Saturday, February 29, 2020

Tobi Alfier - Down the Rabbit Hole

You know how I always say to have your writing read by a trusted reader? And also sleep on it and see if you still respect it in the morning? You know how everyone in the world says “do as I say, not as I do?”

This past week I wrote a poem that I really liked. I sent it to my trusted reader (Jeff). Other than a couple punctuation/line break things, I got the thumbs up. Thank goodness I didn’t start submitting it right away as I sometimes do.

The first stanza of the poem was:

“A passenger arrives one Saturday from a dirty, broken town.
Her head leans against the window of the finally stopped
train; she opens her eyes to brilliant sun,
prepares to disembark.”

I went to sleep. I’m lucky because I can obsess about my writing twice a day —during my afternoon naps, and during my middle-of-the-night insomnia. Yes, I’m so lucky.

I couldn’t stop thinking about the poem. I’m all for negative capability—inviting the reader into a poem to draw their own conclusions—but in the first line? That’s not fair to the poem, and it’s not fair to the reader. So I began to obsess: Why was the town she left broken and dirty, what made the new town any better, and how could I re-write the poem to explain more without telling everything?

I got ridiculously creative. One of the good things about obsessing when you’re not near your computer, is you can go from one extreme to the other, before settling on a place that works in the middle. I ended up with:

A passenger arrives one Saturday from a broken town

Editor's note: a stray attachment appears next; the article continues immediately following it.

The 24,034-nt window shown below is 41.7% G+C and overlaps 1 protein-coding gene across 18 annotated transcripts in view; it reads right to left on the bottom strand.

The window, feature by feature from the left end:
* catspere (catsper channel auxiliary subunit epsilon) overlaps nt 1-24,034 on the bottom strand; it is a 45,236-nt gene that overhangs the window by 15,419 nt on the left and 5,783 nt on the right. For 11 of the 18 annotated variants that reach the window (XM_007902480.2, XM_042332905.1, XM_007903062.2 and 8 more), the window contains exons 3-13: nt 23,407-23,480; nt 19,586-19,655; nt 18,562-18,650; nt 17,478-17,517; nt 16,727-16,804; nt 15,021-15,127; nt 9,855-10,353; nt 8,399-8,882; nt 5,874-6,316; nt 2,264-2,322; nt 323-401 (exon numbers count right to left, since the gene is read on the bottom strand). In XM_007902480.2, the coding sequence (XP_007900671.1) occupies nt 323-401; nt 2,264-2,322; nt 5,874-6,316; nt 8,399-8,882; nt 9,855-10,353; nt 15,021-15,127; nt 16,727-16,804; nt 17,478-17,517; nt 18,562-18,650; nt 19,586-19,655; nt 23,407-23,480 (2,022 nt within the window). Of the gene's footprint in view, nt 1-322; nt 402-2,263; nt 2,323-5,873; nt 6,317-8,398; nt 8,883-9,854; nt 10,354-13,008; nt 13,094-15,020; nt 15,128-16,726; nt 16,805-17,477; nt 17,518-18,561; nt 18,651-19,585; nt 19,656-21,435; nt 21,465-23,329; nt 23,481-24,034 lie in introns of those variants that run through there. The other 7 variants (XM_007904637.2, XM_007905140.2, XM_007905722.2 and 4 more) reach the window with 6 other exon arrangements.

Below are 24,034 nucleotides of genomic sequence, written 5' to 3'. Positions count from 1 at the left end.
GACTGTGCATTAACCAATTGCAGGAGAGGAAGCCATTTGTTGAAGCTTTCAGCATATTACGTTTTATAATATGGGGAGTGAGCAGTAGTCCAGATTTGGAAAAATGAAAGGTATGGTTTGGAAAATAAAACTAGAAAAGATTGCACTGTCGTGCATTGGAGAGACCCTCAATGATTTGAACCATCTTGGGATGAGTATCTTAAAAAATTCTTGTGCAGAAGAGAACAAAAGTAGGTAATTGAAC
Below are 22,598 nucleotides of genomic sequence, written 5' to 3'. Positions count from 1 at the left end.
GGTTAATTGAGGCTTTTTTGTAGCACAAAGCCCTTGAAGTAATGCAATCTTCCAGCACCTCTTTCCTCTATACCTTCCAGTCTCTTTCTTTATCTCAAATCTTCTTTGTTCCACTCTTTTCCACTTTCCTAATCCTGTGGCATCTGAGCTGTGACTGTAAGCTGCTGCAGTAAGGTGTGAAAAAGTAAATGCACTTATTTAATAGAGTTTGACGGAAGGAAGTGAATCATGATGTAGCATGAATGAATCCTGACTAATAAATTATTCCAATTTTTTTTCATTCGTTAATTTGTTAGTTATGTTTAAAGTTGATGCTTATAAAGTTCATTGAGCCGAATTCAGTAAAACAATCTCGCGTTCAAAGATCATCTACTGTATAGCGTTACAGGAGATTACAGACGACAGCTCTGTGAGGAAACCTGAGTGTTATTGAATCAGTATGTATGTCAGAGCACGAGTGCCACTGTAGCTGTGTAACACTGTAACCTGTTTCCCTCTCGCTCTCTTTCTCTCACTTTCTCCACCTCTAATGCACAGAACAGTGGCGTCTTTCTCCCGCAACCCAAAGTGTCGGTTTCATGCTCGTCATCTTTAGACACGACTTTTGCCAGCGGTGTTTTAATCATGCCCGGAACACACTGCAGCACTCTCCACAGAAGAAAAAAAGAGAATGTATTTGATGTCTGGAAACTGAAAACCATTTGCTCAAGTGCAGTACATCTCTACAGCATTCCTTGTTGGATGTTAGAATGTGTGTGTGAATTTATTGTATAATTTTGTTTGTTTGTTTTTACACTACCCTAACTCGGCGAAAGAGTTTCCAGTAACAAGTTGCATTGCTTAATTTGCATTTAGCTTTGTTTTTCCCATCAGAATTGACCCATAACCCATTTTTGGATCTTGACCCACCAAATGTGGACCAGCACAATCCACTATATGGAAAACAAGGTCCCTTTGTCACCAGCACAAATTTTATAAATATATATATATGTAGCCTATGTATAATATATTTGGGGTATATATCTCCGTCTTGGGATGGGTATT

with no chances. Her head leans against the window
of the finally stopped train; she opens her eyes
to brilliant sun, prepares to disembark.

“a broken town with no chances”. That still has enough breathing room for the reader to think about what those chances are. I took out “dirty” so the line length would be better. It wasn’t important to the poem anyway (we’ll discuss concision at a later date).

God willing, at some point this poem will be accepted, and once it’s published I will post the whole thing here. I don’t mind if you cross your fingers for me.

Down the Rabbit Hole, aka the Tipping Point

Years ago I learned about this in a workshop with Nick Flynn and it’s amazingly true. All poems have places in them that are like forks in the road. You choose one direction and write your poem. If you had chosen another direction, the poem would have been completely different. This is true whether you pretend to be looking left or right, or at a whole traffic circle of directions!

Take the stanza of the poem above. Instead of saying “with no chances”, what if I had said “with no farmers”? The poem could have been a nostalgic piece about family. About getting up before dawn to light the stove and fill a thermos of coffee for the dad, who was about to spend a back-breaking day out in the fields. Maybe not the dad. Maybe the brother, who had to forfeit a sports scholarship to work the farm when the dad came back from a war too broken to climb onto the tractor.